On September 2, 2010, the Seattle Times ran an op-ed discussing startling details about longstanding racial disparities in Washington’s criminal justice system. The op-ed is written by NAACP Legal Defense Fund attorneys John Payton and Ryan Haygood.
Way back in 1980, Washington state “officials asked themselves a hard question about why the state led the nation in the disproportionate incarceration of African Americans.” Fast forward to 2007 and you can see how the problem still exists. The state’s own Sentencing Guideline Commission reported in 2007 that African Americans were 3% of the state’s population, but “received 14.91% of all felony convictions and were the most over-represented racial group ….”
The Commission’s 2007 report on juveniles showed the same thing: “African Americans comprise 4.34% of the juvenile population in Washington but received 15.65% of all juvenile dispositions, and were the most over-represented racial group ….”
“Glaring” disparities indeed, as the op-ed points out. And it explains that the trial judge in the case of Farrakhan v. Gregoire found there is "uncontested," "compelling" and "persuasive" evidence of racial discrimination throughout Washington's criminal justice system. Plus, “the court found that African Americans, Latinos and Native Americans are treated differently than are similarly situated whites at every stage of the criminal-justice system, and that the difference clearly hinders the ability of minorities to participate effectively in the political process." To put it bluntly, “What the evidence showed — and what the state itself conceded — is that the racial disparities evident in Washington's criminal-justice system do not reflect actual rates of participation in criminal activity, but rather are attributable to racial bias.”
The Farrakhan case was filed in federal district court in Spokane 15 years ago, in 1996. The plaintiffs who brought the case are African-American, Latino and Native American individuals with felony convictions who are denied their voting rights under Washington law because of the conviction, and have not had their voting rights restored. (For more info on when voting rights are restored, see here.) The plaintiffs alleged that Washington’s felon disenfranchisement law was an illegal racially discriminatory voting “device” in violation of the federal Voting Rights Act. The district court ruled in favor of the State, but in 2009 a three-judge panel of the Ninth Circuit Court of Appeals ruled that the plaintiffs’ evidence of racial disparities in Washington’s criminal justice system combined with the loss of the right to vote established a violation of the Voting Rights Act. The Ninth Circuit granted the state’s petition to hear the case before a panel of 11 judges, and the case will be argued in San Francisco on September 21, 2010. The ACLU has filed several friend-of-the-court briefs in the case.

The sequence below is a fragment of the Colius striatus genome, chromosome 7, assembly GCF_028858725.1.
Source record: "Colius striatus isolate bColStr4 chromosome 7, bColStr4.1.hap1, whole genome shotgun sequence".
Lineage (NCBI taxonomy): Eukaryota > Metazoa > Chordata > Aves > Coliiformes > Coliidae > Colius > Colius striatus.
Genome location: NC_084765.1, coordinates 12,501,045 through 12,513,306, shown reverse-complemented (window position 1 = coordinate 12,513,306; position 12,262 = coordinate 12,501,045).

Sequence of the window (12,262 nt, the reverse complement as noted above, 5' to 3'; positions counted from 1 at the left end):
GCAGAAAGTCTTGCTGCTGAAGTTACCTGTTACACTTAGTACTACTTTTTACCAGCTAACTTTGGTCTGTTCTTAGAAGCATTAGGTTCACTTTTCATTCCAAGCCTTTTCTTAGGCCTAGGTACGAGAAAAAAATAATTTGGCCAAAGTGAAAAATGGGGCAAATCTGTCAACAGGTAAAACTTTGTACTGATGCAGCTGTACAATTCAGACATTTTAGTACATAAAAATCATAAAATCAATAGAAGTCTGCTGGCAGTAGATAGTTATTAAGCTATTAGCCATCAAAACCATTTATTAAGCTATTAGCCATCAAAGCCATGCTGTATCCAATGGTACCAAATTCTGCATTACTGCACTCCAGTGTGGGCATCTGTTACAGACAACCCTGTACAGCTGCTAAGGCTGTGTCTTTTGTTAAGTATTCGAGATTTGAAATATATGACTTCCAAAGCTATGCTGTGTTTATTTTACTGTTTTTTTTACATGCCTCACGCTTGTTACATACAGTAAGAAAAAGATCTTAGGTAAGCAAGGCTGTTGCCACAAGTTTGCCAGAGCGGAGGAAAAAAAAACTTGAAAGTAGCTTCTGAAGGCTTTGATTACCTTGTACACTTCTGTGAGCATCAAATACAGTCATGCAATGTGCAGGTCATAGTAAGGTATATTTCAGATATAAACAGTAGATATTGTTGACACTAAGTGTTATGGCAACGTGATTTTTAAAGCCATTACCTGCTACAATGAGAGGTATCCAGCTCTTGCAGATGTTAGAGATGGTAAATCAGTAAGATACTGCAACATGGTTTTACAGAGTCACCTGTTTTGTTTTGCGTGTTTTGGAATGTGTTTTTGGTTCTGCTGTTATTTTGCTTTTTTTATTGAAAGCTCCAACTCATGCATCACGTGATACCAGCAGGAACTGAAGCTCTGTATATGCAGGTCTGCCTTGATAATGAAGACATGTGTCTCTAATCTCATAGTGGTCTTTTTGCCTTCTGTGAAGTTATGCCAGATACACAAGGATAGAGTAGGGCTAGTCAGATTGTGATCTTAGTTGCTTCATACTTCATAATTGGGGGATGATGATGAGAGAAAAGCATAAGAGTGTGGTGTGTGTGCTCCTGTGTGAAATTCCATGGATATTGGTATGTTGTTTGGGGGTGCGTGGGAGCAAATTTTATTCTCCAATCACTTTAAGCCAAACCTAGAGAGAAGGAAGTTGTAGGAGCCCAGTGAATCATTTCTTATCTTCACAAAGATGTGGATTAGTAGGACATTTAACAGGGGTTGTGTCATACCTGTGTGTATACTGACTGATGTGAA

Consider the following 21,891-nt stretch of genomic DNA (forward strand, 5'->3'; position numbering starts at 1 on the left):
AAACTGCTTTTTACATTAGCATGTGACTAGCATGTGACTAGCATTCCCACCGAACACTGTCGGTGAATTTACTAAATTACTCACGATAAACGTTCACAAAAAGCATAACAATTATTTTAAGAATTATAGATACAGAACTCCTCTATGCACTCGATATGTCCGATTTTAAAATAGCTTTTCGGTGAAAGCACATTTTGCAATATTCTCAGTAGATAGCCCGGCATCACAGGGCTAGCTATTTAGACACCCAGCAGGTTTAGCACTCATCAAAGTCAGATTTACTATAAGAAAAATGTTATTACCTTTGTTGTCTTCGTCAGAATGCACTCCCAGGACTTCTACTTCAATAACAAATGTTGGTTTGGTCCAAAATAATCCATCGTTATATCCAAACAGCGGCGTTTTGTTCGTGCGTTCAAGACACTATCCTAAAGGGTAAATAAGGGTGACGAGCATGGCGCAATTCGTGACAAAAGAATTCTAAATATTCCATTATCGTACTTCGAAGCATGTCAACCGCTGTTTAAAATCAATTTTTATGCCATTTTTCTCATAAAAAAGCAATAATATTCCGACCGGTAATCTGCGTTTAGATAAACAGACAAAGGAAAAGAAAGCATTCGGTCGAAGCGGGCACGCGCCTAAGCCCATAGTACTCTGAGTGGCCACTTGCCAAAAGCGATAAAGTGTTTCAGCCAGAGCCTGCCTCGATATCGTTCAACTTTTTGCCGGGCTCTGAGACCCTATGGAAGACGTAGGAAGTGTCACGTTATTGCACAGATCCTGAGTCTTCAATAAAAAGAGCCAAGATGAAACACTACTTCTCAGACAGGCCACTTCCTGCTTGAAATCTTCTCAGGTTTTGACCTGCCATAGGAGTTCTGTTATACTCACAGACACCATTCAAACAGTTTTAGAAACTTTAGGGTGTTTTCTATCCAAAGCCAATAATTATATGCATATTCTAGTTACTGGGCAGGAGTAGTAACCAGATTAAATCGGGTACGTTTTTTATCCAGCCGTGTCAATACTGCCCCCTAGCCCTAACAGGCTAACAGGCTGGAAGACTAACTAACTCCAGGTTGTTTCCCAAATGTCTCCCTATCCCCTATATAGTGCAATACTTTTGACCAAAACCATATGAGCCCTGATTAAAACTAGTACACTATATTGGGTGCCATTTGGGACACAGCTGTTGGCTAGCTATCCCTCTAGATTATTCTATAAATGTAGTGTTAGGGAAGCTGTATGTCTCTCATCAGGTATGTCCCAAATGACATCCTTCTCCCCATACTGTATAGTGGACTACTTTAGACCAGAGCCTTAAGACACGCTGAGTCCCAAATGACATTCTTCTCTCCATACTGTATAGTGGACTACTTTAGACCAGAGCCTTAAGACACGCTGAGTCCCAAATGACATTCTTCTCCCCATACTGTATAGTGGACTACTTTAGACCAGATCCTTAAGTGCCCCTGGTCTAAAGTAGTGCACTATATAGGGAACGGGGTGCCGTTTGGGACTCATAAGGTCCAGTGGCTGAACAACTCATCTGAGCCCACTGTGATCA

More info on the Farrakhan case, including the ACLU’s brief is available at here.
In light of the compelling racial disparity evidence in Farrakhan, the case is about far more than whether felons in prison should be able to vote. Instead, it should prompt all of us to ask the hard question about the racial disparities that state officials raised in 1980. Hopefully we won’t have to wait another 30 years for an answer.